Your rafting trip down the Colorado River was canceled. Your plans for a Tanzanian safari have been postponed for a year (or two or three). What’s left to explore safely? Consider the amazing world right outside your front door.
My personal investigation of this world began in earnest when the waterline to our house froze one winter—and part of the solution involved letting a trickle of water run in the sink until spring. During those six torturous weeks of dripping I realized I had no idea where my water came from or where it went, how my phone call to the water department had gotten to the water department and how the electricity that heated my water was miraculously created.
As I investigated this world, I found myself on a journey as full of mystery, history and intrigue as any other. I became so intrigued, in fact, I wrote a book about it—A Walk around the Block: Stoplight Secrets, Mischievous Squirrels, Manhole Mysteries & Other Stuff You See Every Day (But Know Nothing About), published this fall.
Slip on your walking shoes, and let’s take a stroll around the block while we explore ten things we see and use every day—but usually take for granted.
The recipe for concrete was lost for 900 years.
We manufacture and use more concrete—the very surface we’re walking on—than any other substance on the planet. Worldwide we generate ten billion tons of it per year; 3,000 pounds for every man, woman and child. Pound-per-pound we use twice as much concrete for building as steel, wood, plastic and aluminum combined. If we had X-ray vision, we’d see the sidewalk we’re strolling on is typically four inches thick; a driveway, six; a section of Interstate, a beefy eleven.
The history of concrete follows a bumpy road. The Romans developed the kilns and techniques for formulating concrete over 2,000 years ago. They built some of the most magnificent structures ever created, including the Pantheon which stands today. But with the fall of the empire, so came the “misplacement” of the formula—for nine centuries. In 1414, the recipe was rediscovered in a copy of On Architecture found in a Swiss monastery, and has played a vital role in our lives—and walks—ever since.
Fire hydrants have tamper-proof bolts.
As we approach the corner, we sidestep one of those humdrum fire hydrants perched every 400 feet. But look a little closer, and you’ll notice something found in no other place: five-sided bolts. Why? Since five–sided wrenches are found in few toolboxes, this shape makes the hydrant valves and caps more tamper-proof. New York City residents, however, can fill out a special form, and, if conditions are right, fire department personnel will come out, install a temporary low-pressure spray cap and turn on the hydrant for your neighborhood’s cooling pleasure.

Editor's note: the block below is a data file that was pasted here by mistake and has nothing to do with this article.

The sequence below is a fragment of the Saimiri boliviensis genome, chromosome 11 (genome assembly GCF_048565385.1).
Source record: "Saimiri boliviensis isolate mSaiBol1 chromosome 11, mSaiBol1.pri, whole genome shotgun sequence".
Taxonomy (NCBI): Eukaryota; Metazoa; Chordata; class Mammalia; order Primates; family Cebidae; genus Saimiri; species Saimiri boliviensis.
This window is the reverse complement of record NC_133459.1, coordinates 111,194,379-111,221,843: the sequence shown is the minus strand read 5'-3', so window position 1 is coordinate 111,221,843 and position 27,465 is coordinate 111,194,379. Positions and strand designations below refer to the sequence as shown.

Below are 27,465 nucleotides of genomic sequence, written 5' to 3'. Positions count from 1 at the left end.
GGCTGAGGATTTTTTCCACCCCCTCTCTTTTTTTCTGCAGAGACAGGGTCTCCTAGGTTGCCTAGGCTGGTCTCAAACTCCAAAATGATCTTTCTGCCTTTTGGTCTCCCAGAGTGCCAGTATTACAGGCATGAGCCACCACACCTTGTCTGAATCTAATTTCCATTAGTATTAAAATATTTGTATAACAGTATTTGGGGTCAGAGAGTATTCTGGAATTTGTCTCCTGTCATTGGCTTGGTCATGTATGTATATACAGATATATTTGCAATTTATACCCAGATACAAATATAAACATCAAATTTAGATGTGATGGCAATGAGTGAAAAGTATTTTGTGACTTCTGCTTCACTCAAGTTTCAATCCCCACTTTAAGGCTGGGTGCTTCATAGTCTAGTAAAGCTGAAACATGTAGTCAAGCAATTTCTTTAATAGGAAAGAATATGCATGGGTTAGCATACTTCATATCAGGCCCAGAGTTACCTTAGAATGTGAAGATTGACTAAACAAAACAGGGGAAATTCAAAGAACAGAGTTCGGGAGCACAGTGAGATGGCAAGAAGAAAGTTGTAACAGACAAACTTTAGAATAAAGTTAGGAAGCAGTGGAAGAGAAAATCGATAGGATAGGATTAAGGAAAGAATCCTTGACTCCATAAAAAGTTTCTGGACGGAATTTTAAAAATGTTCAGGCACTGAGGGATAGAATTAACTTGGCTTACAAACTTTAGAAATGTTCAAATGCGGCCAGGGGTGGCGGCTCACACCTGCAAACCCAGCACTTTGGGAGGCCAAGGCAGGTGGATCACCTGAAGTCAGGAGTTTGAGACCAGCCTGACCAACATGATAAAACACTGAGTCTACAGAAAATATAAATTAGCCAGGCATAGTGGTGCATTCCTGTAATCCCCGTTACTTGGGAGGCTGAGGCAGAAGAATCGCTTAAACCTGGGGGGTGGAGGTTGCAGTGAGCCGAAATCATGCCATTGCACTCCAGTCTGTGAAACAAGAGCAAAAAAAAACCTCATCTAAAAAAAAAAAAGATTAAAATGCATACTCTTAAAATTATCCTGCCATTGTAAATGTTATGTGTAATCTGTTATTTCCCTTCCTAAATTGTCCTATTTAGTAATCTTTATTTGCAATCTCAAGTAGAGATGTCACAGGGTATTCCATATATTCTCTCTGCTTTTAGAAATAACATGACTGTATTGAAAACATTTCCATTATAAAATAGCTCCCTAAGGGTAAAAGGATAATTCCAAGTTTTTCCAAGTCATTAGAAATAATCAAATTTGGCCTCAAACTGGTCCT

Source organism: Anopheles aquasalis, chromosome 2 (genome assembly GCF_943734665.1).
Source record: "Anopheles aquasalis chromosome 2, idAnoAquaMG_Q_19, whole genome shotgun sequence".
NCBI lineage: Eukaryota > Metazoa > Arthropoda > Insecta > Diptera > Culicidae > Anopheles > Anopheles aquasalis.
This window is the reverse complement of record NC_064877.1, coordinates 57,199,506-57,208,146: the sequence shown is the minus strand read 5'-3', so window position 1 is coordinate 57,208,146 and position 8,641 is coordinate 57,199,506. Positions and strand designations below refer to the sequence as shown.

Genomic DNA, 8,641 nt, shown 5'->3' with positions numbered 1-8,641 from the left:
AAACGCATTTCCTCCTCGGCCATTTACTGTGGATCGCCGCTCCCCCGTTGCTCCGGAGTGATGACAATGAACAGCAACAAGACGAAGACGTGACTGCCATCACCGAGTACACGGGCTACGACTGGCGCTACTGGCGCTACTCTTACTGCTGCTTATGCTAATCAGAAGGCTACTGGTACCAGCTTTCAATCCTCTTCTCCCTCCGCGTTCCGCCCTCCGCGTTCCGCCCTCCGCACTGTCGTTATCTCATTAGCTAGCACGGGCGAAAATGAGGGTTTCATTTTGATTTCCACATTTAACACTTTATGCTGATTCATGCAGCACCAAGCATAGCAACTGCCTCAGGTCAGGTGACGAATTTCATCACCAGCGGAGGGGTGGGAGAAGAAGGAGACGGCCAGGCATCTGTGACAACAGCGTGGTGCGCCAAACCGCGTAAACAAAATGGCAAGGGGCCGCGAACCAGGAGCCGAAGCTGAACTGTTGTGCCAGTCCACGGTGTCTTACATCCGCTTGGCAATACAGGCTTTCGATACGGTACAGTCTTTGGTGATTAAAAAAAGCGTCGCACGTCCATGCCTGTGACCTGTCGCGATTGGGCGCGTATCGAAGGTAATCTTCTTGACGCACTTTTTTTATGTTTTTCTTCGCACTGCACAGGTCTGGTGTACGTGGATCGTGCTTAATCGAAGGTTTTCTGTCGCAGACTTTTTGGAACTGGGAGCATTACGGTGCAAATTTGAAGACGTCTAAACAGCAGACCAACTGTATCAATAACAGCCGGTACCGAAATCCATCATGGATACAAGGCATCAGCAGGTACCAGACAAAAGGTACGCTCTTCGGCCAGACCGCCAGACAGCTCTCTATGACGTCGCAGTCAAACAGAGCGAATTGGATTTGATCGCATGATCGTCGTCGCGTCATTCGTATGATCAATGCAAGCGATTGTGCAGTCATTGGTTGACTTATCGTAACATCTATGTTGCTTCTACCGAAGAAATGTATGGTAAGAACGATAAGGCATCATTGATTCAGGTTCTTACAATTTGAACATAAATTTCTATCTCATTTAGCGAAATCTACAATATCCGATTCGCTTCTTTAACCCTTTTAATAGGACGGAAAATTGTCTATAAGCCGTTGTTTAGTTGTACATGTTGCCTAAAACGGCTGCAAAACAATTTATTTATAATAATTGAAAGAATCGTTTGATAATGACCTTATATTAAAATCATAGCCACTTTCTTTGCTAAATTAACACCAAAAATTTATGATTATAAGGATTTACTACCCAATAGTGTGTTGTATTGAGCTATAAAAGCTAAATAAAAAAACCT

If we dig a little deeper, we’ll discover the underground history of this oft-ignored device. The very first water systems were made of hollowed out logs. When a fire broke out, firemen would often dig down, drill a hole in the wood pipe, then bail or pump water out of the pit to dowse the fire. When the fire was out, they’d force a long stick into the hole to plug it, then leave the other end extending above ground so they could easily find it later. Thus the term fire plug. Since many fire departments were privately owned, they’d hire the meanest, ugliest fellow in the neighborhood to guard it. He was “plug ugly.”
The most common street name in the United States is Second Street.
Looking up we encounter signs bearing street names. If you’re strolling in Oklahoma or Arkansas, you’ll find the most popular street name to be Oak; if in Wisconsin, Vermont or a dozen other states, the number one prize goes to Park; in the deep south, Dogwood takes the cake. But all said and done, the most commonly found street name in the U.S. is, strangely enough, Second; Main Street often fills the role of First.